The Year Nothing Worked: Stocks, Bonds, Cash Go Nowhere

2015: Why Nothing Worked in the Markets
  • It's the worst year for asset allocation funds since 1937
  • A 2.2% gain in the S&P 500 is roughly the best anyone could do

The idea behind asset allocation is simple: when one market struggles, it’s OK because an investor can jump into another that is thriving. Not so in 2015.

In fact, if you judge the past year by which U.S. investment class generated the largest return, a case can be made it was the worst for asset-allocating bulls in almost 80 years, according to data compiled by Bianco Research LLC and Bloomberg. With three days left in 2015, the Standard & Poor’s 500 Index gained 2.2 percent with dividends, cash is up less, while bonds and commodities show losses.

Worst Yearsin AssetAllocation Since1926


YearStocksLT Bonds Cash CommoditiesBest 
S&P 50030Y Treasury3M Bill CRB IndexReturn 
1931-43.42%-5.32%1.09%-20.59%1.09%
1937-35.02%0.22%0.29%-10.40%0.29%
1953-0.96%3.63%1.83%-3.12%3.63%
2001-11.89%3.70%3.85%-16.34%3.85%
2015 YTD2.19%-2.04%0.11%-23.42%2.19%

After embracing everything from Treasuries to high-yield bonds and technology shares amid seven years of zero-percent interest rates, investors found themselves with nowhere to run at a time when the Federal Reserve’s campaign of stimulus drew to an end. Normally it isn’t like this. Since 1995, practically every year has seen some asset deliver returns exceeding 10 percent.

“It’s been challenging from the point of view that the equity market and bond market are probably more joined at the hip than normal,” said Hayes Miller, the Boston-based head of multi-asset North America who helps oversee $35.8 billion for Baring Asset Management LLC. “We’ve had high cash exposure relative to norm because we felt cash provides one of the only good diversifiers against the risk-off trade.”

Bianco Research keeps track of the S&P 500, 30-year U.S. Treasury bonds, 3-month Treasury bills and the Thomson Reuters/CoreCommodity CRB Commodity Index to gauge performance in stocks, bonds, cash and commodities. The four are the most common asset classes considered by investors when an allocation strategy is designed, according to Jim Bianco, the founder.

While the depth of losses in equities and commodities is nowhere near as bad as in 2008, the correlation of declines highlights the challenge for money managers who seek to amplify returns by rotating among assets. Among other things it’s a recipe for pain among hedge funds, according to Bianco. The industry is heading for its worst annual performance since 2011, with closures rising, data compiled by Bloomberg and Hedge Fund Research Inc. show.

“The Fed stimulus lifted all boats, and then the Fed withdrawing the stimulus is holding the boats down,” Bianco said by phone. “If the argument is right that the economy is going into 2016 weak and earnings are negative, those conditions will continue and therefore on the asset allocation level, I don’t expect anything to break out just yet.”

The S&P 500 slipped 0.6 percent and commodities fell at 10:30 a.m. in New York.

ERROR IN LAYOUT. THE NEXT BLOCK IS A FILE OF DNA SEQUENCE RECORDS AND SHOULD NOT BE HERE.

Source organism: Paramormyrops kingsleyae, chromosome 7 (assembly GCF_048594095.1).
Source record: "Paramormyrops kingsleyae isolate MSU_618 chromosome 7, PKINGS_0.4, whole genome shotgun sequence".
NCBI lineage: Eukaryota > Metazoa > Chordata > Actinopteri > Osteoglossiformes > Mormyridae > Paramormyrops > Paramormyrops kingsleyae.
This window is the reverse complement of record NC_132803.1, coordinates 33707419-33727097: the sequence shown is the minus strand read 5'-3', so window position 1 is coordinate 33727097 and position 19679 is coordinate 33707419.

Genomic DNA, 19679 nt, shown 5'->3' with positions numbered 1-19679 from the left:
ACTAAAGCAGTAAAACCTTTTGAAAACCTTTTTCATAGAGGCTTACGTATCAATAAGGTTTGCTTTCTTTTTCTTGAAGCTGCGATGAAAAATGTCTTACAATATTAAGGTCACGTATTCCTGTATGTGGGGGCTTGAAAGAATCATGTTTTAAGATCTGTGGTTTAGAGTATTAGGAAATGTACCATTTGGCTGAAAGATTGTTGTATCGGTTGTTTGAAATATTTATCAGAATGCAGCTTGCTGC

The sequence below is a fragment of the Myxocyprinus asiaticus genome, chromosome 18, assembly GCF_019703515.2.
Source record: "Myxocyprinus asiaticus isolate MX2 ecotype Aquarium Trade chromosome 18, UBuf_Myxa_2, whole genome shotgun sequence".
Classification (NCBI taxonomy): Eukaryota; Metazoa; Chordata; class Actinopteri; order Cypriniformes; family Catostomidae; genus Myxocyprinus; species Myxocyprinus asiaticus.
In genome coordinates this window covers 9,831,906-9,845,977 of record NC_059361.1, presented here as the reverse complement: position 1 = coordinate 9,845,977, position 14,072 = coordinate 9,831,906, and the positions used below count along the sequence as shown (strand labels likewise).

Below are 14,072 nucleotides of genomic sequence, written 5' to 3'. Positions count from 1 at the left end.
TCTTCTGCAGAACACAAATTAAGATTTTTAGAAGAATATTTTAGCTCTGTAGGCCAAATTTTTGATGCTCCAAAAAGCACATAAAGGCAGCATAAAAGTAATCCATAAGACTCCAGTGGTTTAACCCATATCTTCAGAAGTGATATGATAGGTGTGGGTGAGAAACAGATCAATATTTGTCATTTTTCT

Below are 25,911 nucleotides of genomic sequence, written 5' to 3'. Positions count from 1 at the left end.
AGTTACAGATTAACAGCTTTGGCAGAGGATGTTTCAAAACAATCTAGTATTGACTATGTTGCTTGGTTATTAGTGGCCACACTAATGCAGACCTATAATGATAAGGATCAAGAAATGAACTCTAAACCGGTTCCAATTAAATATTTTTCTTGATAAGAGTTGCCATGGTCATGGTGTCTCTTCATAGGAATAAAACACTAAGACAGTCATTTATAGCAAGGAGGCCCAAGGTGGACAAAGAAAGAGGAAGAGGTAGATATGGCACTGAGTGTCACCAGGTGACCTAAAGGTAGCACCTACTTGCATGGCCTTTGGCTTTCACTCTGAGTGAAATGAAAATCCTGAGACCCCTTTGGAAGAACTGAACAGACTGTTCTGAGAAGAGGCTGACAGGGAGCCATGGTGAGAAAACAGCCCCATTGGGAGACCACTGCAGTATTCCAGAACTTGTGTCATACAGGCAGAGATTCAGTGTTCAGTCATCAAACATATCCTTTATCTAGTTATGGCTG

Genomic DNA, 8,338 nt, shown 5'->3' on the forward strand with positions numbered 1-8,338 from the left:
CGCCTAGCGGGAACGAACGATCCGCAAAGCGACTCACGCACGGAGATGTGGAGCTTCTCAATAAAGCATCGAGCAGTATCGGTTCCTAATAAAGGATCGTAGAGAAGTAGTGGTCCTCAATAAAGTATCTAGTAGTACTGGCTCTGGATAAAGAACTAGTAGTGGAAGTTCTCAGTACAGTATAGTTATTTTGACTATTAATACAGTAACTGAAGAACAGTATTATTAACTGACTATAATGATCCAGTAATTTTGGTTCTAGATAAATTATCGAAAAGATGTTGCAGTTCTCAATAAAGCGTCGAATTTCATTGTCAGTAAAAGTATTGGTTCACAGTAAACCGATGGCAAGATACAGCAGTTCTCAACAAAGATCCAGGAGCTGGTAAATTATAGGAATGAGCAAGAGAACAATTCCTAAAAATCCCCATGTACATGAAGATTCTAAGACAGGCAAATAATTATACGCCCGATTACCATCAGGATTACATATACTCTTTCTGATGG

With nothing going up, exchange-traded funds that invest in different asset types as a way to diversify risk have struggled. Among 35 such ETFs tracked by Bloomberg, the median loss for 2015 is 5 percent. The iShares Core Growth Allocation ETF, which has a mix of 60 percent in stocks and 40 percent in bonds, has slipped 0.5 percent, and the First Trust Multi-Asset Diversified Income Index Fund is down 7.4 percent.

Uncertainty over the timing of the Fed’s first interest rate increase in almost a decade and its potential impact on the economy weighed on markets throughout 2015, according to Michael Arone, the Boston-based chief investment strategist at State Street Global Advisors’ U.S. Intermediary Business. Policy makers signaled the pace of subsequent increases will be “gradual” when finally tightening this month.

“The Fed has finally broken that cycle by beginning policy normalization, and hopefully this will provide the market some clarification and resolve in a more solid direction,” Arone said by phone. “If the market feels comfortable at the pace of which the Fed moves interest rates and the economy is recovering, risk assets like stocks could perform well.”

The S&P 500 has made little headway in 2015, adding 0.1 percent without dividends. Equities fared worse in dollar terms outside the U.S., with the MSCI EAFE Index dropping 3.1 percent while the MSCI Emerging Markets Index sinking 16 percent.

Commodities have fallen to a decade low as tepid global inflation dimmed the allure of precious metals, weak Chinese demand hurt raw-materials prices and a global supply glut sent crude oil tumbling. In the bond market, high-yield corporate debt is heading for first annual decline since 2008 amid a flood of investor redemptions from junk bond funds and concern rising borrowing costs will threaten corporate solvency.

According to Bianco’s study, gains from the best-performing assets had surpassed 10 percent in all but one year since 1995. During the last nine decades, 23 years, or a quarter of the total, saw at least one asset class returning more than 30 percent, and only four ended with gains smaller than 4 percent.

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“Investor expectations for both equities and bonds have been elevated by recent history,” Lowell Yura, head of multi-asset solutions for BMO Global Asset Management in Chicago, said by phone. The firms oversees $225 billion. “This year is a wake-up call to think about lower returns for the next several years.”

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